Though we witnessed a temporary slack in the automobile sector, we anticipate a turnaround by the second half of 2019 while the auto ancillary sector will continue to post robust numbers. With replacement demand intact and the anticipated rise of the volume growth in automobiles, we are bullish on the sector. Higher raw material cost dented the EBITDA margin for the sector in the past, but the recent decline in the commodity prices will support the industry going forward. Going forward we feel the government’s focus on rural and urban infrastructure will continue, thus creating more jobs, adding to more productive assets and maintaining the high rural demand which will have a positive effect on the entire economy. Anticipation of private capex is also on the rise with oil and gas, metal mining and capital goods sector being the main beneficiaries. The government capex plan is already in place and going forward is bound to increase, thus forming a base for the private capex .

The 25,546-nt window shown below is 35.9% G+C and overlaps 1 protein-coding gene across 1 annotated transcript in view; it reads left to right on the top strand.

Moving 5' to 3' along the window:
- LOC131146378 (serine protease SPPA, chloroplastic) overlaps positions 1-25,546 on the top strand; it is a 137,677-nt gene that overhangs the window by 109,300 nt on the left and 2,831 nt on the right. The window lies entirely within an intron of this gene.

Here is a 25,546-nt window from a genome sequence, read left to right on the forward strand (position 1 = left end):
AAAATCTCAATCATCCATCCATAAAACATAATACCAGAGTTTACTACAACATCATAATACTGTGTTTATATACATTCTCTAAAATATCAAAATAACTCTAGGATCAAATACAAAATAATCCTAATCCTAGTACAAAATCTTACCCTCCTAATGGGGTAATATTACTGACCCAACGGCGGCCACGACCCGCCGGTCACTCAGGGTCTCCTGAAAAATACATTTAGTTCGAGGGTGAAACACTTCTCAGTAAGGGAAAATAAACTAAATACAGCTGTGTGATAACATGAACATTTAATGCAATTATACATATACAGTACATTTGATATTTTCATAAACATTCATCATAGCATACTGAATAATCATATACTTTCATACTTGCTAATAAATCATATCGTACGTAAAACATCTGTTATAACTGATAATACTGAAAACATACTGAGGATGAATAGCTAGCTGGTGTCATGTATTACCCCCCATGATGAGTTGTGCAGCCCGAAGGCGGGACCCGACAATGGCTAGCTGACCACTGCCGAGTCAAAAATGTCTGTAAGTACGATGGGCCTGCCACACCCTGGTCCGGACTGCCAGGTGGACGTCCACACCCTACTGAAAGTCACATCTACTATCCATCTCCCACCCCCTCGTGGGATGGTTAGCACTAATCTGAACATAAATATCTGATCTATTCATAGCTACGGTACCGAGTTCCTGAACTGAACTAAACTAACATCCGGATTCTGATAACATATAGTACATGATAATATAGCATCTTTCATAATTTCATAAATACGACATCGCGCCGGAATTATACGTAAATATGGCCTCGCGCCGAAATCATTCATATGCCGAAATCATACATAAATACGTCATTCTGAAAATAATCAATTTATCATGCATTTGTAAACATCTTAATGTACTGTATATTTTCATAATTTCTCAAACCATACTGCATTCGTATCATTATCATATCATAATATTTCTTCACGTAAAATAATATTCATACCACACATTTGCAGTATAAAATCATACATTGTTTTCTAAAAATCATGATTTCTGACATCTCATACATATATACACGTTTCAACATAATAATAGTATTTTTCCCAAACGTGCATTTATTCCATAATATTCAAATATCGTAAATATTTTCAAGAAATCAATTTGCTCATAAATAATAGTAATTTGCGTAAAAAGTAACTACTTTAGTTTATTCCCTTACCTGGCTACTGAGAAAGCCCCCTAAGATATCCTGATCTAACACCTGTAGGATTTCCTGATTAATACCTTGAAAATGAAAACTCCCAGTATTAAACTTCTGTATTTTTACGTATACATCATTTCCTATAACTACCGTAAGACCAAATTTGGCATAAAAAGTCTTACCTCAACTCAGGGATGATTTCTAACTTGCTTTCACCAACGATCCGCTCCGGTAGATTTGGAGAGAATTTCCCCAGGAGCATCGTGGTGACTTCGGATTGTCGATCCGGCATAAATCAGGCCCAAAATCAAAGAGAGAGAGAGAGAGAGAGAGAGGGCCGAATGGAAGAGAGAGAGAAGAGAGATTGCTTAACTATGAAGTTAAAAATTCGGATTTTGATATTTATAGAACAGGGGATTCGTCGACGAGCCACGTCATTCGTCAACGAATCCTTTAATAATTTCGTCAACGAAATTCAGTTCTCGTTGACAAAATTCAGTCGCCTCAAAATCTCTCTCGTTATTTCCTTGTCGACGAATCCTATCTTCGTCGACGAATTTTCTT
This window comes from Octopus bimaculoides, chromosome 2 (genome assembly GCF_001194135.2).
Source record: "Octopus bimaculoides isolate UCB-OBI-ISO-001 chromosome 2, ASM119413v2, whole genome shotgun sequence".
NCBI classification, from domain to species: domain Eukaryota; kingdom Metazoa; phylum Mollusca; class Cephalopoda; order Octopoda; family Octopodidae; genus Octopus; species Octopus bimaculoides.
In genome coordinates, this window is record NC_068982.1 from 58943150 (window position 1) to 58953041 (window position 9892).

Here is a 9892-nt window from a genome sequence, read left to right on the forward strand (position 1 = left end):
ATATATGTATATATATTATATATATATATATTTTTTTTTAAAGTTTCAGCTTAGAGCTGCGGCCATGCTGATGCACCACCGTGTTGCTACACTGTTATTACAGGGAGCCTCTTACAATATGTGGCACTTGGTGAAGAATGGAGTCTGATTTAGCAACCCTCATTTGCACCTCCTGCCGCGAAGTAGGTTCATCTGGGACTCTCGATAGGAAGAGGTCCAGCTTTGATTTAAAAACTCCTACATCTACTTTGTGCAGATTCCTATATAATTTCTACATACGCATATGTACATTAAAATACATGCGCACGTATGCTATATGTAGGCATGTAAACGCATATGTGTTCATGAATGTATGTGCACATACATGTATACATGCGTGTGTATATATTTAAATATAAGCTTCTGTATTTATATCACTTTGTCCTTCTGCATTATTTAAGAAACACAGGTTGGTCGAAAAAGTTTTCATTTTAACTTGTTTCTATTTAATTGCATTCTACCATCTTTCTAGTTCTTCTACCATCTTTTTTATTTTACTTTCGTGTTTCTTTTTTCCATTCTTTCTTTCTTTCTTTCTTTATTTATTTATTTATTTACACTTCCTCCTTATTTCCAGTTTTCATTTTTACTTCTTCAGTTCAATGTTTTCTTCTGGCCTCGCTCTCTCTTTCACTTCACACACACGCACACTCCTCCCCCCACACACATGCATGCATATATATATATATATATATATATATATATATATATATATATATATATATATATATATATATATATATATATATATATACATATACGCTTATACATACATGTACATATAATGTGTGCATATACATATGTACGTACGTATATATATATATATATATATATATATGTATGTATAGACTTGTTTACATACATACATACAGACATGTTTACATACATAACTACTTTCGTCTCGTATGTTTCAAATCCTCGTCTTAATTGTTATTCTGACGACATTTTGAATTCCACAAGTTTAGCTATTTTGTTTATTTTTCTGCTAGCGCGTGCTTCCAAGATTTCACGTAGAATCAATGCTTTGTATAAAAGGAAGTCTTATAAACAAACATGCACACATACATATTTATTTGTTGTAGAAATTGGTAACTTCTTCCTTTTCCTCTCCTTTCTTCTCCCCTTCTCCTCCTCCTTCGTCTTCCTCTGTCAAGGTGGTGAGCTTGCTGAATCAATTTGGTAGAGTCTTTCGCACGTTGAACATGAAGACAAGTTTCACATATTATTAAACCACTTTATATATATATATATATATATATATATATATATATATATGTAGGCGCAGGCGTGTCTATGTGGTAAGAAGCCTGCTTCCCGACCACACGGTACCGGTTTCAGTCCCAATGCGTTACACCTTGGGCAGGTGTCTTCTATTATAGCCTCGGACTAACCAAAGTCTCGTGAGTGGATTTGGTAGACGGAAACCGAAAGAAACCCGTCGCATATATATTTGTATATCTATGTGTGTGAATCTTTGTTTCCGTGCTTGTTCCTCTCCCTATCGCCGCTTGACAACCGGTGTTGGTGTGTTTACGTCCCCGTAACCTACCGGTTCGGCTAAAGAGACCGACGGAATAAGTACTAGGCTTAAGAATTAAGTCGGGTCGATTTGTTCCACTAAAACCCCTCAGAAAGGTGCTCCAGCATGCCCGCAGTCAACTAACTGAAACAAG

Thus, to conclude, we foresee equity as an asset class to outperform all the other asset classes in 2019. On the fixed income side we continue our suggestion to invest in short term bond funds and Fixed Maturity Plans (FMPs). Investment in commercial real estate assets through AIFs and pooled funds are suggested as a turn in cycle is clearly visible. Thus, an asset allocation as per the risk profile of the investor is suggested, with a clear overweight on equities.
(By Abhijit Bhave, CEO, Karvy Private Wealth)